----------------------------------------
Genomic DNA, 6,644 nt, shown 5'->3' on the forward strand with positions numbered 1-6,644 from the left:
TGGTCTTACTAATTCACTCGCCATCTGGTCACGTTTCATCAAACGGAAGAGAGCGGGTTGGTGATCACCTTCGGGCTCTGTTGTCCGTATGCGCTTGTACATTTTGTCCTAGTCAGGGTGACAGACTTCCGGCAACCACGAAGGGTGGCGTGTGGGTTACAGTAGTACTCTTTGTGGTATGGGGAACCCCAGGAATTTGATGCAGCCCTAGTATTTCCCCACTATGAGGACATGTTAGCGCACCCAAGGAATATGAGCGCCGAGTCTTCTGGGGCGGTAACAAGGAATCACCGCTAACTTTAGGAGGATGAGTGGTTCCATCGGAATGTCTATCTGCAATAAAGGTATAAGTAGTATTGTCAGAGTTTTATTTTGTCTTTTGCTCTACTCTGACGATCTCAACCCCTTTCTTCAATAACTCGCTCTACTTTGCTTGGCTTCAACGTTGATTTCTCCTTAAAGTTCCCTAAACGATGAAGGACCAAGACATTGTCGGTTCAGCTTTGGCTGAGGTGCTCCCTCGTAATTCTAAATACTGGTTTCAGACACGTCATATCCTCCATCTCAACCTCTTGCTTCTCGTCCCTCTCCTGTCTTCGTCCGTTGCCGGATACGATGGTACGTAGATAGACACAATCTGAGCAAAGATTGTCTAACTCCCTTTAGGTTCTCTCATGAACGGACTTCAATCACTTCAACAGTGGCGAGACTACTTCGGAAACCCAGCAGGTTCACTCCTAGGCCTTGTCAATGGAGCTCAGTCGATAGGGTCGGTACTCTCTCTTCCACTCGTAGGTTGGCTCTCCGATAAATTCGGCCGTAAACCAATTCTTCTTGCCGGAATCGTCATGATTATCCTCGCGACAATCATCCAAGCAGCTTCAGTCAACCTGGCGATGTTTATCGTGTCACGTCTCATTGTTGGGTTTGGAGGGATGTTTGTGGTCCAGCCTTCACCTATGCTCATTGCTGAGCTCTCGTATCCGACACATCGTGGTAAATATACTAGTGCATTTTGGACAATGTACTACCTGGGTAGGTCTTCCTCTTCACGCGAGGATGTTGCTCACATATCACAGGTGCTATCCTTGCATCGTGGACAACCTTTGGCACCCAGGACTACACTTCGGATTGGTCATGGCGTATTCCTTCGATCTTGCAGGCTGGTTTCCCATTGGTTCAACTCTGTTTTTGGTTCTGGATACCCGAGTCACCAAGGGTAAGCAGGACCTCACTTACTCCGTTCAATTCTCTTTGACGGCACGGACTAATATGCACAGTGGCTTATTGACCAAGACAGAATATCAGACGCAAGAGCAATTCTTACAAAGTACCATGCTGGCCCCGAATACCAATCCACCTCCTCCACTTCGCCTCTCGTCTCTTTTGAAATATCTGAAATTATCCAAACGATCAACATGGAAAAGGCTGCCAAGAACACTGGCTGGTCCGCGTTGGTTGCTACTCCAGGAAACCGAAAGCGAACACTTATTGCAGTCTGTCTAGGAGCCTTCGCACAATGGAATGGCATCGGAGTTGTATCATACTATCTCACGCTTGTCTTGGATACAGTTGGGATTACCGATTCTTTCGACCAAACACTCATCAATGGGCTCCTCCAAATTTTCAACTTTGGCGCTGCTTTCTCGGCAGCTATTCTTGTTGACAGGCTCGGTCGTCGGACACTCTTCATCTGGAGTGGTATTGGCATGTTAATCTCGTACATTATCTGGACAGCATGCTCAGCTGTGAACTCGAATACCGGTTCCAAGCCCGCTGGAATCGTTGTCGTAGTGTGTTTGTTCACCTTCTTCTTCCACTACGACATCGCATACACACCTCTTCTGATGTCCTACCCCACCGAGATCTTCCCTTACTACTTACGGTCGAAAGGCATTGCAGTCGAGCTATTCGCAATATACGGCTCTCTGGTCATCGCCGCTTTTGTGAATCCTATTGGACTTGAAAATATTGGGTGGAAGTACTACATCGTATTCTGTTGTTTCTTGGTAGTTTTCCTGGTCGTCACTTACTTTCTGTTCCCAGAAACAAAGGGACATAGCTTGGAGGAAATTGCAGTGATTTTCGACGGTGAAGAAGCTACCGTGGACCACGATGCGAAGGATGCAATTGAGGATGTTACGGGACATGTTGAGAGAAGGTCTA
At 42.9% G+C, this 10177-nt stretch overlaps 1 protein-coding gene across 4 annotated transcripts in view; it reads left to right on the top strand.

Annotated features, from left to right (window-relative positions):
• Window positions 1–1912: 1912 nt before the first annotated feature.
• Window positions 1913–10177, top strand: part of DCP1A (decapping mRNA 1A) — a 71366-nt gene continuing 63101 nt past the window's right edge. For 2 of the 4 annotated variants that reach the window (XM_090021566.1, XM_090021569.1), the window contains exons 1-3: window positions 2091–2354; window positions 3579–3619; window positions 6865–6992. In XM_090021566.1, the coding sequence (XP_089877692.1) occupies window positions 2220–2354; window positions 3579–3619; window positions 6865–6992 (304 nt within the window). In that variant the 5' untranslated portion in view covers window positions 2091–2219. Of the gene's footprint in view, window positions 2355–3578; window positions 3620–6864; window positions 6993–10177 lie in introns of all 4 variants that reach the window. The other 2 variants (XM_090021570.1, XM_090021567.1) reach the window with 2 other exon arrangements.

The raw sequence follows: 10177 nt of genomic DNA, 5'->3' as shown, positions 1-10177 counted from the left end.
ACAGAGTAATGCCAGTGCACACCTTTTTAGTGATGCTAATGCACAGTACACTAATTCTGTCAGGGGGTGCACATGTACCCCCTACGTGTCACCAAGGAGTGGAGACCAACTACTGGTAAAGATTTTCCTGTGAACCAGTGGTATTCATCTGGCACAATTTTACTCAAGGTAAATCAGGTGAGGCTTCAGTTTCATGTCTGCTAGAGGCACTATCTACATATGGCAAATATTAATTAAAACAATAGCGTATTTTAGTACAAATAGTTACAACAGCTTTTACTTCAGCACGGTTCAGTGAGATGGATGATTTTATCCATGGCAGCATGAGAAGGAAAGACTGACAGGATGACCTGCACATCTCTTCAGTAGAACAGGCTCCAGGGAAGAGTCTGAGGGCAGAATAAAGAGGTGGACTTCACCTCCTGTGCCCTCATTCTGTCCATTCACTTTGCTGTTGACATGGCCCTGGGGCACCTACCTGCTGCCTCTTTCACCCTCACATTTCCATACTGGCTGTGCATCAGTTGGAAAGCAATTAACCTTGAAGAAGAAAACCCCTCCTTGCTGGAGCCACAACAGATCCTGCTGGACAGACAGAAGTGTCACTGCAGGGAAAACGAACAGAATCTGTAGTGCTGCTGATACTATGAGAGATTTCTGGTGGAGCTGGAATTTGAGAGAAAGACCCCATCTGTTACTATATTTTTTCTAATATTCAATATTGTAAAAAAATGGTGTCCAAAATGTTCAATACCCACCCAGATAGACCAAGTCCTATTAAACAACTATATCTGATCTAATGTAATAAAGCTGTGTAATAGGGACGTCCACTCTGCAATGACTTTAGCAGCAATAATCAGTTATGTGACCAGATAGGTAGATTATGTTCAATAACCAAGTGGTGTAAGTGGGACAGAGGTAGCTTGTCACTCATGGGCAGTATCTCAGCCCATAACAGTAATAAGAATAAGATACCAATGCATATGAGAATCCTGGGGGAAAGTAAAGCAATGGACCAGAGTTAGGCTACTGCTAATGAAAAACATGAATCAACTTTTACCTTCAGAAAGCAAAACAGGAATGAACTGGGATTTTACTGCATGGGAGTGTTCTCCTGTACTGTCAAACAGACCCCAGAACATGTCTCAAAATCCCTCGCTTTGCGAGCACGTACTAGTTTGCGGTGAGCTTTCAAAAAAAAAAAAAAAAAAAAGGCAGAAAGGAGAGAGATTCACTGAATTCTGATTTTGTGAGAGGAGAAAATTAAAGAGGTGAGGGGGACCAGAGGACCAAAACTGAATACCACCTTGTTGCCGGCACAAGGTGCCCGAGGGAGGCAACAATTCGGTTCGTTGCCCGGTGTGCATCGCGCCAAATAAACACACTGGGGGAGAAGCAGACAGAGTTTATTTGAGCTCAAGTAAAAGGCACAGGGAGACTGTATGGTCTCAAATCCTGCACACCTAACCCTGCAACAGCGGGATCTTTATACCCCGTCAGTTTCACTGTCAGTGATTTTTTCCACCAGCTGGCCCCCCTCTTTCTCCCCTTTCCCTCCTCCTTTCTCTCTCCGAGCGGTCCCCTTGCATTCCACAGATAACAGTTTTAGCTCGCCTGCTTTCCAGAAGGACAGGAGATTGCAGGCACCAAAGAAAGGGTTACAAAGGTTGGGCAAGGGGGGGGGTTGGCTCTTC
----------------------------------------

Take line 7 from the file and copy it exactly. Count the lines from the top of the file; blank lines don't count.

The raw sequence follows: 10177 nt of genomic DNA, 5'->3' as shown, positions 1-10177 counted from the left end.